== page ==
Ghost

Because my paper roll was already white, I pretty much left the ghost as is. The little ones can opt to glue on cotton balls or strips of white tissue paper as additional decoration.


Jack-o-Lantern

Cutting this was the closest as I’ll get to carving a pumpkin this year. Mine is just as cute as any real jack-o-lantern, but without the mess!


Mummy

I don’t know what it is with toddlers and tape. The Dumpling could spend 30 minutes peeling, cutting, and sticking tape on anything!

Peel masking tape and stick it onto the toilet paper roll. There’s really no wrong way to go about this—it doesn’t matter which direction the tape goes on, how uniformed the tape is ripped, or how much tape is used—all these “imperfections” give the mummy character. The Dumping ended up putting on so much tape, she blinded our mummy so I had to cut out the eyes again!


Zombie

Puncture a small hole on each side of the head (roughly where the temples are located) to insert the brass fasteners. 

Paint the bubble wrap pink, roll it roughly into an ovoid with the bubbles facing outward, and insert it on top of the toilet paper roll where the zombie’s brain would be. Have extra bubble wrap on the side because the Dumpling and I couldn’t stop popping them! Warning: The craft paint flaked off everywhere once it dried. Unless you’re coloring with something that is more permanent, the brain is mostly for decorative purposes and less for play.


Cat

Fold the top halves of the toilet paper roll inward to create the ears. This should preferably be done prior to coloring the cat.

Cut two pieces of pipe cleaner and fold them in half. The length depends on how long you want the whiskers. Mine were approximately 2 inches before they were folded in halves.

Puncture a small hole on each cheek where the whiskers would be and insert the pipe cleaner with the “v” side going into the toilet paper roll. 


Owl

Fold the top halves of the toilet paper roll inward to create the ears. This step should preferable be done prior to painting the owl.


I found a color changing LED candle (from the Dumping’s old Mickey balloon we got at Disney) and tucked it inside one of the creatures. Doesn’t my toilet paper roll gang look like they’re having an awesome party?

TP Halloween Lantern - Pinterest.jpg

Halloween Activities: Crafting with Fabric Paint

I recently scored a free bag of puffy fabric paints from a crafter giving them away on Facebook, so the Dumpling and I have been experimenting with this new material (it’s new to us!) all week. After a quick search online, it’s quite a versatile medium for crafting!

Puffy Fabric Paint Window Cling

Window clings are like stickers, but puffy and not as so annoying to peel off (I hope). The Dumpling had fun sticking and re-arranging these not-so-spooky decorations all over. We discovered that they actually clinged not only to glass, but to any flat non-porous surface!

Materials:

Draw an image onto the ziplock bag with puffy fabric paint—that’s it! You can either free draw or trace the image by placing the design printout under the bag. I tested this step on several types of plastic (ziplock bag, polypropylene plastic bag, and clear plastic presentation cover) but the ziplock bag was the obvious winner in terms of ease of use.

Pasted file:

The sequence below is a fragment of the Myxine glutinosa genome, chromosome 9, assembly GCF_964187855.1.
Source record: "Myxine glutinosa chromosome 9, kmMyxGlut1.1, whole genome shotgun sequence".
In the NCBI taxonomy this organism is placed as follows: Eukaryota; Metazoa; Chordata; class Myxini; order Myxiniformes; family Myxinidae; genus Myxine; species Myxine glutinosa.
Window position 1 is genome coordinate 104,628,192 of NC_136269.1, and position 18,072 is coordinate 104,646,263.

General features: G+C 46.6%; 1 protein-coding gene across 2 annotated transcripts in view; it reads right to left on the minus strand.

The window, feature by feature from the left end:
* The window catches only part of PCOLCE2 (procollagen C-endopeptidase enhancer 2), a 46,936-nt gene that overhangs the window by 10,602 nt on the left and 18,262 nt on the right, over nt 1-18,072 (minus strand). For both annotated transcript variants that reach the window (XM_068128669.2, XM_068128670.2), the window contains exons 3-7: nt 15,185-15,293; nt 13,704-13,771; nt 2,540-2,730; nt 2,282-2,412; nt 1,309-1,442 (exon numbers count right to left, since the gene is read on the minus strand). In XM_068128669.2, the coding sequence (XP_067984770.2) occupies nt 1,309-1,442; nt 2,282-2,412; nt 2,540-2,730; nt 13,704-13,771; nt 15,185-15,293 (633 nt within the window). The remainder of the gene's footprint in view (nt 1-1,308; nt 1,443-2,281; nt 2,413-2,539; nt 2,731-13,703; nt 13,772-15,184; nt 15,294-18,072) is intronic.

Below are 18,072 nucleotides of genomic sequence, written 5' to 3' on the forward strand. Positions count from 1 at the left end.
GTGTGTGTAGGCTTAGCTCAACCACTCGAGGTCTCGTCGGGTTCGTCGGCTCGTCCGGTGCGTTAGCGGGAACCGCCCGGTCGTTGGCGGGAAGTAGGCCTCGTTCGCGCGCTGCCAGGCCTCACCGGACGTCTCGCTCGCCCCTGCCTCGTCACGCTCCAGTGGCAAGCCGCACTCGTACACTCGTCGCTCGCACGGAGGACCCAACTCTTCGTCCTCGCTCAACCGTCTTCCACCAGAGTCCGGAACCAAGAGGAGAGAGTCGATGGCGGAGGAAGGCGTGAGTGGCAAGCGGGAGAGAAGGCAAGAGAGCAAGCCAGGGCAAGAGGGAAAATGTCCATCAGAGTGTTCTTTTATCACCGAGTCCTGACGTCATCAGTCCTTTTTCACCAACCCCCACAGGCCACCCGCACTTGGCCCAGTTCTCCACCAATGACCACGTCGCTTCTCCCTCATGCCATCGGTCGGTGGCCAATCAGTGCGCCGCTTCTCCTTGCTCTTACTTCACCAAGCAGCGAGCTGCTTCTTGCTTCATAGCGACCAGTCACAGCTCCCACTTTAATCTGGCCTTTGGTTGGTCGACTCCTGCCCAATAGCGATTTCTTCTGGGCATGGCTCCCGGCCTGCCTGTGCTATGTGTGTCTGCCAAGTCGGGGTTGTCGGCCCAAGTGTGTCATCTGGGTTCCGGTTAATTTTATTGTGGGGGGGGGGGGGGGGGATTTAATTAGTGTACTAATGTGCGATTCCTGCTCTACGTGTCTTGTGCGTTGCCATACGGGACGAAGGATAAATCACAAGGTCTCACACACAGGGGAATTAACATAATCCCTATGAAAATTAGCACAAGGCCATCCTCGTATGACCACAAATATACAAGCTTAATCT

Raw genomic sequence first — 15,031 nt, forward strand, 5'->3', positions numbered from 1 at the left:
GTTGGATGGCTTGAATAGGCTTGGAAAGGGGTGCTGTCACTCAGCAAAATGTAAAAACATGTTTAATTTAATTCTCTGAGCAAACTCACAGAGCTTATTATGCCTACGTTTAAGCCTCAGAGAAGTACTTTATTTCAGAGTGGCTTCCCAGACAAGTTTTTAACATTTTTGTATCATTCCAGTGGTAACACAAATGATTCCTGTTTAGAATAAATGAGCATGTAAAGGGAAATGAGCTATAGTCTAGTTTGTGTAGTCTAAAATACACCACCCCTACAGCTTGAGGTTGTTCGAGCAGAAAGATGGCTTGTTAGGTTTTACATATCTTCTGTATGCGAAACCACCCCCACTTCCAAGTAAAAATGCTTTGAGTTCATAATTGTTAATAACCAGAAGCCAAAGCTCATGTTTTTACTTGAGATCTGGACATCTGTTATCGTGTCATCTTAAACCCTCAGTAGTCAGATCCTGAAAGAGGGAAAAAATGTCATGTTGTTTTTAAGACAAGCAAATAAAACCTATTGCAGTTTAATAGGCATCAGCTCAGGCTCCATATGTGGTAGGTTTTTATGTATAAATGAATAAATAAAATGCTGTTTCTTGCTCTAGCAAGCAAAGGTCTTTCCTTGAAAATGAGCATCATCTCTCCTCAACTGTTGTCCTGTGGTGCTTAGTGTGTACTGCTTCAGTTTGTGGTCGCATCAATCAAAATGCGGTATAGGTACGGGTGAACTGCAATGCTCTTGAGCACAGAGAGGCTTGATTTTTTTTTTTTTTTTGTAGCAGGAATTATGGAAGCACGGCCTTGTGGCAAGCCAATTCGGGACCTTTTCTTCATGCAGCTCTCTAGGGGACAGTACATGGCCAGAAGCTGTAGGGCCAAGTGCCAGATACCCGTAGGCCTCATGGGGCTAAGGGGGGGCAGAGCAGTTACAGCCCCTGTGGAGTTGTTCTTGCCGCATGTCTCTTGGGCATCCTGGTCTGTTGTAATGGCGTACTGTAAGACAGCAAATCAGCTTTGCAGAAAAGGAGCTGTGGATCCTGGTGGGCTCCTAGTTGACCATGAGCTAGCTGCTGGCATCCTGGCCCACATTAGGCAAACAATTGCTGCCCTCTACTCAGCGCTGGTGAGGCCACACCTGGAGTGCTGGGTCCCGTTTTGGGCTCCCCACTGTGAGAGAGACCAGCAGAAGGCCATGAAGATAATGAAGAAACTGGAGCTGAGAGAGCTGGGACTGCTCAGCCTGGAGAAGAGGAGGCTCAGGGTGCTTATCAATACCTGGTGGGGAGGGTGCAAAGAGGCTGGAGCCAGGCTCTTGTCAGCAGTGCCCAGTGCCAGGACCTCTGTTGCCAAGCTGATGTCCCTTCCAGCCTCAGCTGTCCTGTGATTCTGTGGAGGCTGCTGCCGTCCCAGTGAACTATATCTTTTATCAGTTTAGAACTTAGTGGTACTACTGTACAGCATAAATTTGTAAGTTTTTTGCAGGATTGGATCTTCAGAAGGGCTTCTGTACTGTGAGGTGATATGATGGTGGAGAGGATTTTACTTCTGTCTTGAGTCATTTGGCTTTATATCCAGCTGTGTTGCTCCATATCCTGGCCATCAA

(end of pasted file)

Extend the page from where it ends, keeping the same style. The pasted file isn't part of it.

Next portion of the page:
Let the paint dry completely (about 24 hours) before peeling the images off. Waiting was probably the hardest part. Due to my impatience, I actually ruined a few—don’t be like me.

Puffy Fabric Paint Stamps

This was a fun way to make custom stamps, but I found that they didn’t produce the cleanest impressions. They were sufficient for the Dumpling, however, since she didn’t really care about smudges and was just amused by the whole stamping process.

Materials

  • Puffy fabric paint
  • Cardboard or styrofoam (I preferred styrofoam because I got a few uses out of the stamps by rinsing the paint/ink off afterwards)
  • Bottle cap
  • Glue
  • Stamp ink or paint

Draw your design onto the cardboard or styrofoam to create the stamp. After I drew the initial image, I traced over it again with additional paint to create a deeper emboss.

Once the paint dried, cut a square or rectangle around the image to form the stamp base.

Glue a bottle cap onto the back side of the stamp. Creating the knobs is completely optional, but we found that the stamps were easier to handle with them.

Use a stamp ink or apply paint directly onto the stamp with a brush. I found that the latter method created cleaner outlines.

Puffy Fabric Paint Masquerade Mask

The Dumpling has an upcoming masquerade at school, so I wanted to make her a mask for the party. While using fabric paint was a good way to create custom designs, the material ended up being too delicate for toddler hands since she would be pulling the mask off and putting it back on every two minutes.

Materials:

  • Puffy fabric paint
  • Ziplock bag
  • Tulle or mesh fabric
  • Tape
  • Printout of mask design
  • Scissors
  • Elastic long enough to snuggly fit around your head.

Draw or print the mask template you would like to use. Alternatively click here to download my design, but please be aware the mask dimensions measures approximately 10″ by 5.25″ so it might not fit you! I actually scaled the image in several different sizes on screen (one is wider, another is shorter, etc.) and chose the version with the best fit from the printout.

Tape the mask printout onto your work area, then tape the ziplock bag onto the printout, and finally tape the tulle or mesh fabric onto the bag. You really really really don’t want anything to move.

Trace the image with puffy fabric paint.

Let the paint dry (about 24 hours) before peeling the mask off the ziplock bag.

Carefully cut the tulle or mesh fabric following the outline of the mask. Leave a piece of fabric uncut around both ends of the mask that are closest to your ears. The fabric needs to be large enough to make a small slit to string the elastic through.

Halloween Activities: Geometric Tape-Resist and Shadow Puppets

It seems like the Dumpling and I have been waiting for Halloween to come since Janaury! While she still doesn’t really understand what Halloween is, she associates it with ghosts, witches, zombies, vampires, werewolves, etc…all thanks to watching videos on YouTube. Even though All Hallow’s Eve isn’t until the end of the month, we are pretending it’s a month-long celebration in our household.